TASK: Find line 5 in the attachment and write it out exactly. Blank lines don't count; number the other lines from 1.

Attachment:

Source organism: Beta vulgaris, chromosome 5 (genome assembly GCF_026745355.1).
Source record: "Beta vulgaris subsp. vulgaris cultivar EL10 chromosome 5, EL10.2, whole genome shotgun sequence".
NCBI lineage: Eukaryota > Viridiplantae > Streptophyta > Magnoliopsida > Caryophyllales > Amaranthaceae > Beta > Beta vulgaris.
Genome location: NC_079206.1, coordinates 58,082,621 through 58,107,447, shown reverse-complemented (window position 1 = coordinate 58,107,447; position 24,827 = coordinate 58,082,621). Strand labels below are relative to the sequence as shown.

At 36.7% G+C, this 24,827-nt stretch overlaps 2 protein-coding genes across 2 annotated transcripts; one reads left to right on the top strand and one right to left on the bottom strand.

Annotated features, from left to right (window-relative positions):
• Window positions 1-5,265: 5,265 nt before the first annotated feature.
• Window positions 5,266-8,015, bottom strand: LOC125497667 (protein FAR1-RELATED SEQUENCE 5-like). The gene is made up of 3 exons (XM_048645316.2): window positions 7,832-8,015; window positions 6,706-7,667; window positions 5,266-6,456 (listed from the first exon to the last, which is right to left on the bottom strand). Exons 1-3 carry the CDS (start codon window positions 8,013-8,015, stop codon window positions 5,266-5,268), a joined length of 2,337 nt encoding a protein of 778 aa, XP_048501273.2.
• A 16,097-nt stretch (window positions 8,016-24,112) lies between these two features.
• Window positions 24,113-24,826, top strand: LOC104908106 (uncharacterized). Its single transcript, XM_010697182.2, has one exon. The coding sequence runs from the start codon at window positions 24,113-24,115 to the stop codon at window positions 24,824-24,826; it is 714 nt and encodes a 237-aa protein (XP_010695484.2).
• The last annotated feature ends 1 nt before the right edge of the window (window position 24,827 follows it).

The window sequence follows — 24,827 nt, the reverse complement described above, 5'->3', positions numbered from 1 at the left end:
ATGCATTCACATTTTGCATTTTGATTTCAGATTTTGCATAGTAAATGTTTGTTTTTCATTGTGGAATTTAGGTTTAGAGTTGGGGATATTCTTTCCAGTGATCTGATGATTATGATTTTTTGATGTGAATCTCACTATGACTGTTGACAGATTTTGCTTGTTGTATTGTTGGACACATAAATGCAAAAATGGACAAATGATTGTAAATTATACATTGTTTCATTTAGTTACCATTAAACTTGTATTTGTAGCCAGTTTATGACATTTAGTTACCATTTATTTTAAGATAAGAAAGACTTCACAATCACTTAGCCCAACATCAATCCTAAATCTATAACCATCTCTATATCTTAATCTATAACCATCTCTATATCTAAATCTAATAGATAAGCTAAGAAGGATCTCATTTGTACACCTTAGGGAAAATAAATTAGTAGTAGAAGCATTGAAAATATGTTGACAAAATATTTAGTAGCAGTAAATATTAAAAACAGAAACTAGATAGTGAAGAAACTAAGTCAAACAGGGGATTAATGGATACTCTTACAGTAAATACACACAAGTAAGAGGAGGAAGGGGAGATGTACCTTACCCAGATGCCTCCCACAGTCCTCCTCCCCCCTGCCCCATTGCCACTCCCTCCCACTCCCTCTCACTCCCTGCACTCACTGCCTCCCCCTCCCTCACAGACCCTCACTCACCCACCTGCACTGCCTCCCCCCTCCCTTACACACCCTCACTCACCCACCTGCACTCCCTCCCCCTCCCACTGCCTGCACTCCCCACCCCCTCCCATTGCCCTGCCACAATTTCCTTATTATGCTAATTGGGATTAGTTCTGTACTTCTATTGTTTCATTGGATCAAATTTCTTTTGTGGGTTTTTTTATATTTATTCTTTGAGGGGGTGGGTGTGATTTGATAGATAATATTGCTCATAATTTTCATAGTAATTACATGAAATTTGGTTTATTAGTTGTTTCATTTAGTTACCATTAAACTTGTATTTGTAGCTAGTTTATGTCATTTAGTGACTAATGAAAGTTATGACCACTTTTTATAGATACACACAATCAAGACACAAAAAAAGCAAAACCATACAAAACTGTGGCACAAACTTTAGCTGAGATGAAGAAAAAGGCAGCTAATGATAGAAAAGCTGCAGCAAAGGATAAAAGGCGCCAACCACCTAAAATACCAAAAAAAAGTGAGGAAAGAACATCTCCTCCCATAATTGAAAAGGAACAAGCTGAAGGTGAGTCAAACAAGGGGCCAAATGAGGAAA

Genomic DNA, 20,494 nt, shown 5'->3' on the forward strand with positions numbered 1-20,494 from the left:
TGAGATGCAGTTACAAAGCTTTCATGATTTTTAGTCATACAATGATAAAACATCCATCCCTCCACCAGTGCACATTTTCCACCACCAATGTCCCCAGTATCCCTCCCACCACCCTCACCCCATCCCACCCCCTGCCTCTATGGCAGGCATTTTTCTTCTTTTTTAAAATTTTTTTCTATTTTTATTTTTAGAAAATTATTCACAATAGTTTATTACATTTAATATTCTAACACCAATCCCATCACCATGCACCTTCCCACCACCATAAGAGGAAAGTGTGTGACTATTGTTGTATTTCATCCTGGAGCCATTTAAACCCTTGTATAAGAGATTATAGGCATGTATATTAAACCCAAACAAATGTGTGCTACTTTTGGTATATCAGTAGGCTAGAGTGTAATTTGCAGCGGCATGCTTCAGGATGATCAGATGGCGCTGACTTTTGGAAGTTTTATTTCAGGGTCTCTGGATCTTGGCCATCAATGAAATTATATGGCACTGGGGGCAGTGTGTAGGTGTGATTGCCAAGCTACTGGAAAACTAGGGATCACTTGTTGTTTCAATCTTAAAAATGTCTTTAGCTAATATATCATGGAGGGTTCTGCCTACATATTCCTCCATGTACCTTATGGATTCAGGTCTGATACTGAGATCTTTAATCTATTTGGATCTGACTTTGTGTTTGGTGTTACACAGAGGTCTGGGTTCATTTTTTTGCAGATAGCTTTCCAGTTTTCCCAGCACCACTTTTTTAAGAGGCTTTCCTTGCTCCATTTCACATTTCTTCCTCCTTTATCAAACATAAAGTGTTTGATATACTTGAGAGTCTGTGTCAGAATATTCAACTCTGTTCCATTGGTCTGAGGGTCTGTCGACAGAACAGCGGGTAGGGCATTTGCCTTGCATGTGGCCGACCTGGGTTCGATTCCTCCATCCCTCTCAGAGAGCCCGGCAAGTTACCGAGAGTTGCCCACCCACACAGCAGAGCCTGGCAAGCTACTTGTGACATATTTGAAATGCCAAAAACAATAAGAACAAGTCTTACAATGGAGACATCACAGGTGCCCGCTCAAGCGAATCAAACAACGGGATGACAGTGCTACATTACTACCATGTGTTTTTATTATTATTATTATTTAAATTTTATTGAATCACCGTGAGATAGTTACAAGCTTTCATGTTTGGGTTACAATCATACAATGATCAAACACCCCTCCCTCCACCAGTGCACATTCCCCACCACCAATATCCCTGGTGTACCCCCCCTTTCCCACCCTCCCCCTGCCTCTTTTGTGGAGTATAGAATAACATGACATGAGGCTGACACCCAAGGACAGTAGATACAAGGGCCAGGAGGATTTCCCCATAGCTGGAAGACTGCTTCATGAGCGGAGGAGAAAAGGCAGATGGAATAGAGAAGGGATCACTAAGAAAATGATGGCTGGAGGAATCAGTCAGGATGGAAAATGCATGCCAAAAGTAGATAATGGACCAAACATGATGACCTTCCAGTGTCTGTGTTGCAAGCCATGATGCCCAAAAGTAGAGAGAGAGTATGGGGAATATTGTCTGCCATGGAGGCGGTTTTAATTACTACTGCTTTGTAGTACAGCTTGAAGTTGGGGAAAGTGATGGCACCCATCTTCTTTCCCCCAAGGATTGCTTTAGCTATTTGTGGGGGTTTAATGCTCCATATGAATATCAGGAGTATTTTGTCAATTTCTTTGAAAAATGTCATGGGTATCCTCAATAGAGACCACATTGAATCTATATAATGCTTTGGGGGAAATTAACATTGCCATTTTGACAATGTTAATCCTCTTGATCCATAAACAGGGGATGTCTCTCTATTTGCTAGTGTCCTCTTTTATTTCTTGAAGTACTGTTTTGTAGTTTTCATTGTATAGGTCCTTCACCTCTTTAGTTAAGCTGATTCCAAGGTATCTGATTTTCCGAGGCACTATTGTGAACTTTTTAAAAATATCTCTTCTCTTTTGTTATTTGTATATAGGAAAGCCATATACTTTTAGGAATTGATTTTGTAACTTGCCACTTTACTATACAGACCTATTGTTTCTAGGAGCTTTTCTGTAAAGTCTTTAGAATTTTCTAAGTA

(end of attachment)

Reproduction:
At 36.7% G+C, this 24,827-nt stretch overlaps 2 protein-coding genes across 2 annotated transcripts; one reads left to right on the top strand and one right to left on the bottom strand.